not safety-critical
  • Software Engineering is required for
  • large projects (100,000 lines of code and up)
  • multiple subsystems
  • teams of developers (often geographically
    dispersed)
  • safety-critical systems (software that can kill
    people...)

13
Software Engineering is still young
  • Traditional engineering disciplines have been
    around for hundreds, if not thousands, of years
  • Software Engineering still needs
  • standard definitions that make sense (check the
    IEEE definition of requirement - I might fail
    you for writing that!)
  • standard specification and design techniques
  • formal analysis tools
  • established processes
  • Currently experimenting in
  • techniques, notations, metrics, processes,
    architecture, etc.
  • some success has been reported
  • and occasionally overreported (See Watts
    Humphreys work?)
  • a foundation is being formed...

14
What is Engineering?
  • Engineering is
  • sequence of well-defined, precisely-stated, sound
    steps, which follow method or apply technique
    based on some combination of
  • theoretical results derived from a formal model
  • empirical adjustments for un-modeled phenomenon
  • rules of thumb based on experience
  • This definition is independent of purpose ...
  • engineering can be applied to many disciplines
  • however, does software have the formal models,
    rules of thumb...?
  • Are software engineers employees or
    professionals?
  • are we independent in our employ?
  • do we have obligations to society?
  • go look at the Software Engineering Code of
    Ethics (ref on my website)

15
Software Engineers require ...
  • a broad range of skills
  • Mathematics
  • Computer Science
  • Economics
  • Management
  • Psychology
  • applied to all phases of software production

16
Software economics...
  • Software Production development maintenance
  • maintenance accounts for approximately 67 of
    the overall costs during the lifecycle of a
    software product (Boehm)
  • faster development is not always a good thing
  • may result in software that is difficult to
    maintain
  • resulting in higher long-term costs
  • any of you familiar with Xtreme programming or
    JIT methods?

17
Lifecycle Costs (Schach data from Boehm)
18
What was that?
  • Can you interpret the pie chart and explain it?
  • what should the chart look like?
  • what do we know about software projects in
    general?
  • One researcher claims well avoid maintenance
    costs by buying new software more frequently
  • well avoid the rare errors in the short run
  • hes in the safety-critical domain!
  • What is maintenance anyway? Is this part of
    the problem were looking at?
  • was it a requirements failure or a change due to
    a new understanding of the problem..

19
Maintenance Data
  • All products undergo maintenance to account for
    change ...
  • Three major types of maintenance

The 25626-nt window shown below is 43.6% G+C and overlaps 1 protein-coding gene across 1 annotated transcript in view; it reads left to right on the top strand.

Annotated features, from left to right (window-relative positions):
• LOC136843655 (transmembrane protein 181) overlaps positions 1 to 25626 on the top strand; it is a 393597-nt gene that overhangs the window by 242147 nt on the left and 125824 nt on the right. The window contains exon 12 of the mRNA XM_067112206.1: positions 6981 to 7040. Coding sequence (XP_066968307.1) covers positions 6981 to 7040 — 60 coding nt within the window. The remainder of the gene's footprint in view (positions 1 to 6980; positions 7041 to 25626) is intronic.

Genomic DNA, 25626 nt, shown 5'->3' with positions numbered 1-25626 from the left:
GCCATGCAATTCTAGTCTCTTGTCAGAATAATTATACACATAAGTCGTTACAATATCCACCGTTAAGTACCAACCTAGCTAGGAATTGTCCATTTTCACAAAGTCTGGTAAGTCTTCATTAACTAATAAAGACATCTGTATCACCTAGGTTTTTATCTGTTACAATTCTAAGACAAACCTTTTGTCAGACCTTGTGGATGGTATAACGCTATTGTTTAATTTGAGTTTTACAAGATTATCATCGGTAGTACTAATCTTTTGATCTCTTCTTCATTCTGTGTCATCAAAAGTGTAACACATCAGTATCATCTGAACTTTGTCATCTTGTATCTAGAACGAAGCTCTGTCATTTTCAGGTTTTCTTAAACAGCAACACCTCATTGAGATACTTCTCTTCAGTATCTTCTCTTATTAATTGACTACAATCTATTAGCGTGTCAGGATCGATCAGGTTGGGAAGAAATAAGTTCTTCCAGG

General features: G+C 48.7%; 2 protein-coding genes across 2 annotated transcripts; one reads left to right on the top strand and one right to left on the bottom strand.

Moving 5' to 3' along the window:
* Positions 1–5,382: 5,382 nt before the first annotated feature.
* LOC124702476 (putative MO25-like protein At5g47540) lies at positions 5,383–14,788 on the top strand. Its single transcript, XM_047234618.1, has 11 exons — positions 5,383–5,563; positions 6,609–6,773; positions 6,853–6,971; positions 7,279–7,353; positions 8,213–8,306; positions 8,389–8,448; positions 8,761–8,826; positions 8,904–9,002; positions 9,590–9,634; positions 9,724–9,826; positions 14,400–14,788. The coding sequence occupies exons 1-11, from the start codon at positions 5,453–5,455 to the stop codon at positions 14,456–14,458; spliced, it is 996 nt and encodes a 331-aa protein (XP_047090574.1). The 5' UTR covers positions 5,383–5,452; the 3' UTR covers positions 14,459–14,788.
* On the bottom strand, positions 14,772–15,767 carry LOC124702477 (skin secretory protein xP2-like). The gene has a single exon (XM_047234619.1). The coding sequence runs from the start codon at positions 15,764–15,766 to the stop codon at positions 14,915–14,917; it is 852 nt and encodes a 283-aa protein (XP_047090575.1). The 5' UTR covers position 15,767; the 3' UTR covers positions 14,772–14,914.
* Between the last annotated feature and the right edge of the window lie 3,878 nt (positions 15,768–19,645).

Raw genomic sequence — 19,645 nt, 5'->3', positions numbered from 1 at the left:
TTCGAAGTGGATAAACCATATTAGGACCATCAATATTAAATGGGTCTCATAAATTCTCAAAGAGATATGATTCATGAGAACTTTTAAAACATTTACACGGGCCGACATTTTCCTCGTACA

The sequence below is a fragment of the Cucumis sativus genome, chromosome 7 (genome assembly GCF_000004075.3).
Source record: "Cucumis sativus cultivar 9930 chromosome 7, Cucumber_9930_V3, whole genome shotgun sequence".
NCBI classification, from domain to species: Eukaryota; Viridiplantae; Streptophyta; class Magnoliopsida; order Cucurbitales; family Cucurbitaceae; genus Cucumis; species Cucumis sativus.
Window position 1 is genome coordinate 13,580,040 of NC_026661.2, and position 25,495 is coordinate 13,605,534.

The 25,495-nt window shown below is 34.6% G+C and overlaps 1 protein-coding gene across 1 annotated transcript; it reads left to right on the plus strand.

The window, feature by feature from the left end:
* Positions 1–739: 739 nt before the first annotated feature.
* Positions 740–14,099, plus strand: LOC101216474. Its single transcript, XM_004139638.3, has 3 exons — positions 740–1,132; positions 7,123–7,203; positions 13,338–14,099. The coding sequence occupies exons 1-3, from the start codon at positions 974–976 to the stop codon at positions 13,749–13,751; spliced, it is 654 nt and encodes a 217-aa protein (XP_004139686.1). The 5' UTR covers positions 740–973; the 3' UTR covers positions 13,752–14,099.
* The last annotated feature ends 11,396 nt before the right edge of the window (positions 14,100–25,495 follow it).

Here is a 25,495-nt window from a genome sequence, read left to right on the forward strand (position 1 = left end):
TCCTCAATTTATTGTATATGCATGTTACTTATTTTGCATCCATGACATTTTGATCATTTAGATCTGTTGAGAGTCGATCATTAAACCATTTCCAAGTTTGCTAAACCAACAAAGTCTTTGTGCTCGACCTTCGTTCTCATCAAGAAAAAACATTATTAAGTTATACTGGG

• Perfective (60.5)
  • Changes to improve the software product
  • an interesting figure!
  • why is this so high???
  • Adaptive (18 )
  • Responding to changes in a products environment
  • Corrective (17.5 )
  • Fixing bugs...

Real world is constantly changing Maintenance
is a necessity
20
Requirements and Design Aspects
  • User needs and perceptions are difficult
    (impossible?) to assess
  • functionality isnt enough
  • Requirements specification is a contract with the
    customer
  • Requirements must provide a definitive basis for
    testing
  • Requirements is about the problem domain
    (Jackson)
  • Design suggests a solution in the software domain

Requirements addresses the problem domain
only Design addresses the programming solution
21
Verification and Validation Aspects
  • The longer a fault exists in software
  • the more costly it is to detect and correct
  • the less likely it is to be fixed correctly
  • e.g. fixing it breaks something else!
  • BUT, think about this one! See Beizer, Software
    IS Different QW 1996
  • 60-70 of all faults detected in large-scale
    software products are introduced in its
    specification and design
  • data regarding requirements defects shows LOTS
    of problems start there.
  • Thus...faults should be found early (or
    prevented!)
  • requires specification and design VV
  • validate first description and verify each phase
    with respect to previous
  • evaluate testability and develop test plans at
    each phase

Verification and validation must permeate the
software lifecycle
22
Relative cost of fixing a fault (Boehm data)
23
Team Programming Aspects
  • Reduced hardware costs afford hardware that can
    run large and complex software systems products
    too complex for an individual to develop
  • Most software is produced by a team of software
    engineers, not an individual
  • Team programming leads to interface problem
    between components and communications problems
    between members
  • Team programming requires good team organization
    to avoid excessive communication (a nontrivial
    problem)